- bank book capital is a meaningless accounting construct;
- insolvent banks can continue to operate for years because of the government backstop; and
- investors believe that a bank that passes the stress tests has an implicit guarantee from the government that it will not let the bank die.
The most important thing to understand about the Federal Reserve’s latest stress tests is what they were not intended to do. Their purpose wasn’t to test whether the nation’s biggest banks could survive a financial blowup like that of 2008 without government assistance.
Rather, the Fed designed its tests to measure the effects a hypothetical crisis would have on banks’ regulatory capital.
Capital is the financial cushion a company has available to absorb future losses.Under the current Japanese model, capital is theoretically available to absorb losses, but is not used to do so. Rather, losses are absorbed as quickly as the bank can generate future earnings in excess of banker bonuses and dividend payments to absorb the losses.
Under the Swedish model, capital is used today to absorb the losses.
While the Fed would like for us to believe that regulatory capital is the same thing, it’s quite different. And too often it bears little resemblance to reality.
That’s why the results of the Fed’s “comprehensive capital analysis” are more about public relations and manufacturing confidence than they are about disseminating reliable information on banks’ health....Why does capital bear little resemblance to reality?
Nobody would have seen the Fed’s exercise as credible if all 19 [banks] had gotten passes.
On the flip side, just because some banks flunked doesn’t mean the test was credible. Quite the contrary, to buy into the Fed’s conclusions, you would have to accept the theory that market values for many types of financial instruments don’t matter in a crisis. This would be foolhardy.Bank book capital bears little resemblance to reality because the market value of the banks' assets is not taken into account.
Under the Japanese model, losses are not recognized today, but rather deferred and absorbed into future earnings. As a result, bank book capital becomes a meaningless accounting construct.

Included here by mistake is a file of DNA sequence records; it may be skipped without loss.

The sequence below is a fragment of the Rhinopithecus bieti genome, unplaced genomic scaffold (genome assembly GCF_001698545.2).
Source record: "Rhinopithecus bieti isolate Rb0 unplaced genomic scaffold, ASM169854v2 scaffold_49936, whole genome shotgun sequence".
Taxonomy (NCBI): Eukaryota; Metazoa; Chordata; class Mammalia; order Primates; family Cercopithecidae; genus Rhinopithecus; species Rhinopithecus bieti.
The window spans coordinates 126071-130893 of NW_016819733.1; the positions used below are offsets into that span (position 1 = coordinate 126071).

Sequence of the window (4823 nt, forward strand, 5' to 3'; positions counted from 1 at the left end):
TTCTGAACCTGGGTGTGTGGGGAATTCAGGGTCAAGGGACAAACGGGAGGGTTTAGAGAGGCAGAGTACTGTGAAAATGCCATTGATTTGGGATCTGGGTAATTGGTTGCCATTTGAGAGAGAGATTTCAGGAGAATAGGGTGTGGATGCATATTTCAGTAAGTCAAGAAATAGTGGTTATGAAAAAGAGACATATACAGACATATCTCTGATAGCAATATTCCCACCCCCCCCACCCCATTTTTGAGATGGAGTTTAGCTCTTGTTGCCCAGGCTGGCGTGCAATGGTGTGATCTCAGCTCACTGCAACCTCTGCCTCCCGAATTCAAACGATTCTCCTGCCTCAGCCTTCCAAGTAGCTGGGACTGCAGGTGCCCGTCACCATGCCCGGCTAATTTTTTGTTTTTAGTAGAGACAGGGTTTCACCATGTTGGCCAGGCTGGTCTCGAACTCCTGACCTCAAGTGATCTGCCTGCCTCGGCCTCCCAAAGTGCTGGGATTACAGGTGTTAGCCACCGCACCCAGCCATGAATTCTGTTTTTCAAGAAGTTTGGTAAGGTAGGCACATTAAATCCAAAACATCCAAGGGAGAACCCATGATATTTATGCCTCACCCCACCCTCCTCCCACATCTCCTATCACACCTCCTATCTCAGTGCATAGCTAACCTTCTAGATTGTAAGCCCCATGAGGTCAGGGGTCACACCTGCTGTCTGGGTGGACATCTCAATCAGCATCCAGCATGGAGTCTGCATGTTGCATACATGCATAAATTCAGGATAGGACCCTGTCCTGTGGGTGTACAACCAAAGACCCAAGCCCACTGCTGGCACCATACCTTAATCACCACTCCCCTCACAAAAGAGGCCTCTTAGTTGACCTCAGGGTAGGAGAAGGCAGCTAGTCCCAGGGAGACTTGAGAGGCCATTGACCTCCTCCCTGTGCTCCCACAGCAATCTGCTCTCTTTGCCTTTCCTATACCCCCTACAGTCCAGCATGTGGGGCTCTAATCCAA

Mr. Weil illustrates this fact:
How stressful were the Fed’s tests? ... Regions Financial Corp. (RF), which still hasn’t paid back its bailout money from the Troubled Asset Relief Program, passed.
The footnotes to the company's latest financial statements tell the story. There, the Birmingham, Alabama-based lender disclosed that the loans on its books were worth $8.1 billion less than what its balance sheet said, as of Dec. 31. By comparison, the company’s tangible common equity, a bare-bones measure of net worth, was $7.6 billion.
So if it weren’t for the inflated loan values, Regions’ tangible common equity would have been less than zero, with liabilities exceeding hard assets.In the case of this bank, its book capital is meaningless as it does not represent the bank's true condition.
In addition, the definition of an insolvent bank is one where the market value of its assets is less than the book value of its liabilities. Something that was true for this bank as of Dec 31.
As a result, this bank confirms the fact that insolvent banks can continue in operation for years because of the government backstop.
In a press release, Regions Chief Executive Officer Grayson Hall said the Fed’s capital review “demonstrates the strength of our company.” ...The bank clearly wants to communicate that the Fed has blessed it and said there is nothing to worry about.
Now, the question is, do investors believe that the government will not let the bank die and instead will bailout the bank? As your humble blogger has said about the stress tests, they create a moral obligation for the government to bailout bank depositors, debt holders and equity investors and protect them from any solvency issues given the bank passed the stress test.
Regions probably would have failed years ago if not for its federal backstop. Instead, it now has a stock-market value of $9.1 billion.
Clearly the Fed wanted it to attract new investors, and those who put fresh capital into Regions this week believe the government won’t let it die. That about sums up the company’s value proposition. In other words, we’re all still on the hook.